If they lose support, it is only a matter of time before they’re gone. They and their administration will collapse like Humpty Dumpty or a house of cards. All sorts of investigative probes and hearings and rationales will be held and advanced to justify to the public’s satisfaction, and to provide a supposedly legal foundation for, the removal of the officeholder. But what really counts is whether the leader is still liked. By the RIGHT PEOPLE.

 

 

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What is really going on with the Mueller probe is the following: A lot of people, including practically the entire liberal elite, want to see Trump gone. By any means. For and using any reason. The probe and the committee hearings are a sort of play acting, a choreographed dress rehearsal for what they hope will be the president’s downfall.

The Watergate hearings: Senator Sam Ervin, Samuel Dash. Great political theater.

President Nixon: an anathema to the liberal establishment.

Donald Trump: a bull in a China shop, darling of the “deplorables.”

 

 

— Roger W. Smith

   November 2017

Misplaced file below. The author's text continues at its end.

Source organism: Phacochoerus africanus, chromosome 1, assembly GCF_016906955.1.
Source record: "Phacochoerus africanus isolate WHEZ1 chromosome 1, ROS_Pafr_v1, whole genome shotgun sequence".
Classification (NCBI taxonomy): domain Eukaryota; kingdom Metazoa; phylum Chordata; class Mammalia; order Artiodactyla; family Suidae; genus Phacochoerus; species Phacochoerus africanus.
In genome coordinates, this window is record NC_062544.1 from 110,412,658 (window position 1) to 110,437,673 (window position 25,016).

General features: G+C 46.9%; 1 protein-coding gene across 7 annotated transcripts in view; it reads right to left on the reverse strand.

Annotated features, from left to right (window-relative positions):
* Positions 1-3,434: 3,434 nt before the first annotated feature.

philosophy class

 

 

 

 

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Sarah Huckabee Sanders, in a press conference on November 17, 2017, asked about why President Trump tweeted ridiculing and criticizing Al “Frankenstein”

(but had no comment about Roy Moore)

was asked to elaborate on this in view of the fact that more than a dozen women have accused Trump of groping.

Sanders: “Senator Franken has admitted wrongdoing and the president hasn’t. I think that’s a very clear distinction.”

Sound reasoning?

What would Socrates say? … I. F. Stone (a worshipper of Socrates)?

Where did Sanders go to school? What was her major?

Does it matter?

 

 

– Roger W. Smith

November 18, 2017

 

 

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Addendum: Press Secretary Sanders, asked in December to comment re allegations by women that Donald Trump made inappropriate, unwanted sexual advances over the years, to wit:

such charges were made before the 2016 election; Trump denied them

Trump was elected … ergo: the American people believed the charges were false

Trump denies the charges; therefore, they are false

(Donald Trump is a man. Trump is mortal. Therefore, all men are mortal. … Don’t ask me to get this syllogism straight.)

 

 

 

 

 

is Trump mentally ill?

 

 

re:

“Is Trump mentally ill? Or is America? Psychiatrists weigh in”

Review of “The Dangerous Case of Donald Trump” by Bandy X. Lee (ed.), “Twilight of American Sanity” by Allen Frances, and “Fantasyland” by Kurt Andersen

By Carlos Lozada